Architects of a New Dawn

We’d like to show the side of the world you don’t normally see on television.

Bear Heart, a Muskogee medicine man, wrote a book in collaboration with Molly Larkin called The Wind is My Mother. I have fallen in love with this book, so it might show up in more than a couple of these tidbits. One of the many things they wrote about that spoke to my heart is the difference between releasing and relinquishing.

If we give something to someone, we let go of it in order to give it. But if we have an attachment to what they do with it after we give it to them, then we have not truly relinquished our hold on it. Perhaps you have been on the other end of this and have had the experience of someone giving you money and then wanting to supervise how you spent it. Or perhaps you have given a loved one a gift and been disappointed when they did not wear it? In these situations we have released or let go the object in question, but we have not really relinquished our attachment to it. And by holding on we set ourselves up for disappointment, rejection or doubt, conversations in our mind that Depak Chopra called "soul-shrinking" because they tend to create limiting beliefs in attempt to protect ourselves from future hurt.

If we give someone our love, is there an expectation as to what the other does with it? Are we attached to love being returned in a certain way? Frequently in therapy sessions I heard one of a couple saying, "If you loved me you would have known that! (done that, not done that, said that, not said that.....)" Can we love without attachment to a specific outcome or behavior? Can we just love? In her book A Return To Love, Marianne Williamson wrote, "In the holy relationship, we don't seek to change someone, but rather to see how beautiful they already are. Our prayer becomes "Dear God, take the scales from in front of my eyes. Help me to see my brother's beauty." It is our failure to accept people as they are that gives us pain in relationship, it is our failure to relinquish our expectations that prevents us from knowing who they are.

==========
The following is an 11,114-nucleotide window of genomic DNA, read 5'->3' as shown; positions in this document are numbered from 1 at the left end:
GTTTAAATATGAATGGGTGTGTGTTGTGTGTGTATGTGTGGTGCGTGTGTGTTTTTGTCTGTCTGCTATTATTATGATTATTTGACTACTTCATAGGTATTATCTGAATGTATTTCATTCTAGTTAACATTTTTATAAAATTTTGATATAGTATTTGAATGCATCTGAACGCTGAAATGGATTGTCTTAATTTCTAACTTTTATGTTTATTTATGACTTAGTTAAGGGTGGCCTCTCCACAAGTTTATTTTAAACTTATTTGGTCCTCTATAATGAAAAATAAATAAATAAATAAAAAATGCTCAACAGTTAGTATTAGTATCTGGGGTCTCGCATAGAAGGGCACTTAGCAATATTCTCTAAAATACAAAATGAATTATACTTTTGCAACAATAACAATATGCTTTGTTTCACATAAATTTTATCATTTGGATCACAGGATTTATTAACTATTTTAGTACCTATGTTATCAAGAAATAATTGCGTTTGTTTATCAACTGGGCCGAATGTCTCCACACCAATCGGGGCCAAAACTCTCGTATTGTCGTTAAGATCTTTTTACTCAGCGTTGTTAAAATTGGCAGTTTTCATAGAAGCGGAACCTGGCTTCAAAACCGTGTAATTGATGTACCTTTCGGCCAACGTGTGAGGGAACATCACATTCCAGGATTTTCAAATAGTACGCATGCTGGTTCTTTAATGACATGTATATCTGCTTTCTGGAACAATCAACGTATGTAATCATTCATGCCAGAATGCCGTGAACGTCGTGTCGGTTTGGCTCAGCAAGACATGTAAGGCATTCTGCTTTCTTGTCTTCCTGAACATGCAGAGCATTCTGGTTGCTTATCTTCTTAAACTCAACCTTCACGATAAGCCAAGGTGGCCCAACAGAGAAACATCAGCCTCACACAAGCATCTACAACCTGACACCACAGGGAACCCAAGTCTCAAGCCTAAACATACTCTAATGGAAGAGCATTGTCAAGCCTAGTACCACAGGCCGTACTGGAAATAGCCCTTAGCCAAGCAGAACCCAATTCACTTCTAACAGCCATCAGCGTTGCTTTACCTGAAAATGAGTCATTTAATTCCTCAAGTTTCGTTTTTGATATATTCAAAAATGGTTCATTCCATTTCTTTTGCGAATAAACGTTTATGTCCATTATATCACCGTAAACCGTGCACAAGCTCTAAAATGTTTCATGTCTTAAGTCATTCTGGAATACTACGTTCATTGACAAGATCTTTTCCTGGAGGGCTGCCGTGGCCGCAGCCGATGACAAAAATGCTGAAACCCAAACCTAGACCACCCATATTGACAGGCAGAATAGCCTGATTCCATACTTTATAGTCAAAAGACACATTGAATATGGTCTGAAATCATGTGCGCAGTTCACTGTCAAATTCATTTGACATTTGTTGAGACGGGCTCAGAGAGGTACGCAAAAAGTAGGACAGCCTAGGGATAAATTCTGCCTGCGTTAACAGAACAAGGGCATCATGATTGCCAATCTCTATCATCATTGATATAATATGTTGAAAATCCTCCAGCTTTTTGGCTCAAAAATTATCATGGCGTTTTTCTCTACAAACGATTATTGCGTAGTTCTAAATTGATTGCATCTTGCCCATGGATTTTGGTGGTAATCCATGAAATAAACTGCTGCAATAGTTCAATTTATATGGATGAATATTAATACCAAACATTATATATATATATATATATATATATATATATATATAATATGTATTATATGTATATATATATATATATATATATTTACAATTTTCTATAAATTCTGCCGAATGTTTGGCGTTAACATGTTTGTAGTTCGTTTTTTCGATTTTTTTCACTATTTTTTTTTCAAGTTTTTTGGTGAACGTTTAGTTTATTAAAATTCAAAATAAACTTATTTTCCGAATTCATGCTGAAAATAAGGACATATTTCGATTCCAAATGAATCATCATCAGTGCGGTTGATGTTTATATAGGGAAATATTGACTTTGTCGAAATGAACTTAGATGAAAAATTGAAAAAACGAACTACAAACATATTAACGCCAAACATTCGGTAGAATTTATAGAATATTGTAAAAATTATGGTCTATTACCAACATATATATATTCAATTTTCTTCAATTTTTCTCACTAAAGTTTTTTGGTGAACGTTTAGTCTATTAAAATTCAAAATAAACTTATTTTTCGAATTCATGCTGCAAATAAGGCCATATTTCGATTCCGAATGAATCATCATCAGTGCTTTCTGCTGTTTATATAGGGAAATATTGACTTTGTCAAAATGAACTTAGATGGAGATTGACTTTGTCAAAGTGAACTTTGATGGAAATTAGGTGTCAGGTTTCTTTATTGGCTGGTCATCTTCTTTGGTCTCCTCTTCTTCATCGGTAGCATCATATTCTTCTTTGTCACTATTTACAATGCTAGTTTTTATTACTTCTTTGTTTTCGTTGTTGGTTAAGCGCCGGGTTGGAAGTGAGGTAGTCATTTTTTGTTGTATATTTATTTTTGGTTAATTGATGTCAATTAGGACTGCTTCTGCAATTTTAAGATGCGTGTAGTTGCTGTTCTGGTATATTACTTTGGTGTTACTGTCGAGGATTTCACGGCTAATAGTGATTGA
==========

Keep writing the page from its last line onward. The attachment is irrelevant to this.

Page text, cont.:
When I studied hypnosis I learned that many people who suffer from asthma do not fully exhale, do not fully relinquish the exhausted air in their lungs before they try to inhale. And therefore there is not room for the new breath, and they struggle to breathe. If we fully exhaled, if we fully relinquished our expectations what might we discover in our relationships? Breath is the most important thing we do in this life. It is also a metaphor for everything else: take in, let go. Receive, relinquish. Breathe.

Charly
www.conversationsforchange.com

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